National Employment Savings Trust, London, appointed five women to data analytics internships after it removed gender-biased language from its job descriptions.
The £17.2 billion ($23.9 billion) multiemployer retirement plan ran job descriptions for new data analytics internships through a gender bias tool, showing that 95% of the words used were masculine — despite the internships being open to anyone. By changing the wording and using gender-neutral and outcome-focused language, all applicants to the roles were women. The exercise formed part of NEST's work to help bring more women into the male-dominated data analytics sector.
The five interns are from the University of Manchester, England, and were hired for eight-week paid internships. Job descriptions were posted in April, interviews took place in May and June and the internships begin on June 28, a spokeswoman said.
The women will be responsible for developing and building NEST's data analytics capabilities. Plan executives are building a "data community" to maximize its resources and are focusing on a program of customer service design using data. Interns will work with a mentor, data expert and a NEST specialist acting as an end-user.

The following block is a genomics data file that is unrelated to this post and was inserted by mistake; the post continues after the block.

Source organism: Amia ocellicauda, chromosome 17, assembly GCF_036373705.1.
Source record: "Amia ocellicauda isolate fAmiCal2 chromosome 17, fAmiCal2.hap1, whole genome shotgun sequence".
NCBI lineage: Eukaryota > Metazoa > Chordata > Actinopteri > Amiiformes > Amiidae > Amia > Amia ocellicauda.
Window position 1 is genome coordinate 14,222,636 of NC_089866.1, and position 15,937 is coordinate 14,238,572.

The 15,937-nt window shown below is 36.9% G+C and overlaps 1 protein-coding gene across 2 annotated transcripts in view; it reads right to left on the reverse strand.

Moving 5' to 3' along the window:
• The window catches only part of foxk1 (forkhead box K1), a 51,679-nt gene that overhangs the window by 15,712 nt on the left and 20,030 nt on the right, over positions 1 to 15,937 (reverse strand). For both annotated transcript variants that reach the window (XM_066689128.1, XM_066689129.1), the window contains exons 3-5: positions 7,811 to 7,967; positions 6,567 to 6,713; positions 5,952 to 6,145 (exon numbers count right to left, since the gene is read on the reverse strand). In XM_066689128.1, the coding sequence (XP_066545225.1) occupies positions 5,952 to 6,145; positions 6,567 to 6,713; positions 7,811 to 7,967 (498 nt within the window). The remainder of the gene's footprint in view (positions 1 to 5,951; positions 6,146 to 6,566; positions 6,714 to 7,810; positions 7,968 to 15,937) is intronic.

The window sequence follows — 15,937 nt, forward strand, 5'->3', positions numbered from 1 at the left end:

Christina Finlay, NEST's director of data and analytics, has had a long career in data analytics and has been aware in previous roles of "gendered language used in many job ads," a spokeswoman said in an email. Ms. Finlay wanted to see whether using gender-neutral language would attract a wider range of candidates.
Ms. Finlay now intends on using the lessons from this round of appointments for other internships and data analytics roles.
At a NEST-wide level, executives have already changed the recruitment and selection policy to ensure there are gender-balanced interview panels at every stage. It has also recently procured a recruitment platform that anonymizes resumes, reduces the potential for unconscious bias in the hiring process and provides detailed reporting that can help to instill future improvements, the spokeswoman added.
"Changing the demographic of an industry takes action from all sides — encouraging women to apply for our data analytics internships is just one step, but we believe it's the first step on a journey to move data analytics from a very masculine world, to one which more accurately reflects the world we live in," Ms. Finlay added in a NEST news release.
NEST worked on the initiative to open up data analytics to women with part of the University of Manchester, which aims to make quantitative social sciences in the U.K. more accessible.